Aurora Robson (b. 1972) is a multi-media artist known predominantly for her meditative work intercepting the plastic waste stream. Her practice is about subjugating negativity and shifting trajectories. Robson was born in Toronto and grew up in Hawaii. She lived and worked in New York City for over two decades during which time she studied art history and visual art at Columbia University. Recently Robson moved to the Hudson Valley to raise her two daughters. 

Idelle Weber (1932–2020) was an artist closely aligned with both the Pop Art and photorealist movements. Born in Chicago and raised there and in Beverly Hills, California, Weber pursued art while a student at Scripps College and UCLA. In the 1950s, Weber created the first iteration of the silhouette paintings that would become central to her work of the next decade. In 1957, one of Weber’s drawings was included in the Museum of Modern Art’s Recent Drawings U.S.A. and Gertrude Mellon bought the piece from the show.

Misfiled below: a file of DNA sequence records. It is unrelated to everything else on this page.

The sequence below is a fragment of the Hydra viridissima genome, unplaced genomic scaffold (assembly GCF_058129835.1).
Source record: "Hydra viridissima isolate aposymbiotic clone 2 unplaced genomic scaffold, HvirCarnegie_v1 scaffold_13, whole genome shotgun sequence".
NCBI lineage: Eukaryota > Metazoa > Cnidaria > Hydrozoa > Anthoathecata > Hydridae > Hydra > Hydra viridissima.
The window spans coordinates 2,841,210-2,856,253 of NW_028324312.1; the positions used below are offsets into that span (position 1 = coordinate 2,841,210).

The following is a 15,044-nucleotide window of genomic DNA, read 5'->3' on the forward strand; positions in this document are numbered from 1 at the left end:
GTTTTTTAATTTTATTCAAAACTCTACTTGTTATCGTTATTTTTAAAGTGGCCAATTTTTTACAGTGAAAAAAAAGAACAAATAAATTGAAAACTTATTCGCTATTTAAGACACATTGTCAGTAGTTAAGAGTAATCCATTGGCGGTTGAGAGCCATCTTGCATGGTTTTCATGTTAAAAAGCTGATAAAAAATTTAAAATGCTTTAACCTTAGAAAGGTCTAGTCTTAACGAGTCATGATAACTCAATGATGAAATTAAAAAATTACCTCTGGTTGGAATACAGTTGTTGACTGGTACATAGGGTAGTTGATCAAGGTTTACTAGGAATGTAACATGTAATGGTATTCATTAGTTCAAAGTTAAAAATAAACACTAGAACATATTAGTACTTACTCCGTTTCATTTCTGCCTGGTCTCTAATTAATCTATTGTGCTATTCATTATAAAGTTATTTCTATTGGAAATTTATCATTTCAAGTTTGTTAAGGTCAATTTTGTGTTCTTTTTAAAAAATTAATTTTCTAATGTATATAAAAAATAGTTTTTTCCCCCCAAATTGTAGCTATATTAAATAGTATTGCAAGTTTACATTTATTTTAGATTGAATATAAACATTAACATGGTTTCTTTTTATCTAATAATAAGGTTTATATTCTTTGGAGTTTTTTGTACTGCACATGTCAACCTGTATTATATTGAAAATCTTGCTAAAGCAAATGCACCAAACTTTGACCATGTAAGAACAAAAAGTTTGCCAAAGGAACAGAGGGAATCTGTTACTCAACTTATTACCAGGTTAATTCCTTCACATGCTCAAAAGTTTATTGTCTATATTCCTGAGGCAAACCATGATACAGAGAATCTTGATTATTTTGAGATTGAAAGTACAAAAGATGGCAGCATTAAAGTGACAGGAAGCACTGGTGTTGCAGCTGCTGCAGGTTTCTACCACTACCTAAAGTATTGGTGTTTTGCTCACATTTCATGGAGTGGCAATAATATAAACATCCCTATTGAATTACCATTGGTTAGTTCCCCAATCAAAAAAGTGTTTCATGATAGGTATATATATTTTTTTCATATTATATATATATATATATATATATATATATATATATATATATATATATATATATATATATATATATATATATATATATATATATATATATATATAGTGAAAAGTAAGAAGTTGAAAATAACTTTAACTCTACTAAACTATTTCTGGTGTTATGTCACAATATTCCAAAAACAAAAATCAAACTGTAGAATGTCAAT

Weber’s artwork is held in many public collections including the Metropolitan Museum of Art, the Art Institute of Chicago, the Museum of Modern Art, the Whitney Museum of American Art, the Harvard Art Museums, the Smithsonian American Art Museum, the Brooklyn Museum, and the Chrysler Museum of Art, among many others. Weber passed away on March 23, 2020 at the age of 88. 

About Hollis Taggart 

Founded in 1979, Hollis Taggart presents significant works of American art, showcasing the trajectory of American art movements from the Hudson River School to American Modernism and the Post-War and Contemporary eras. Its program is characterized by a deep commitment to scholarship and bringing to the fore the work of under-recognized artists.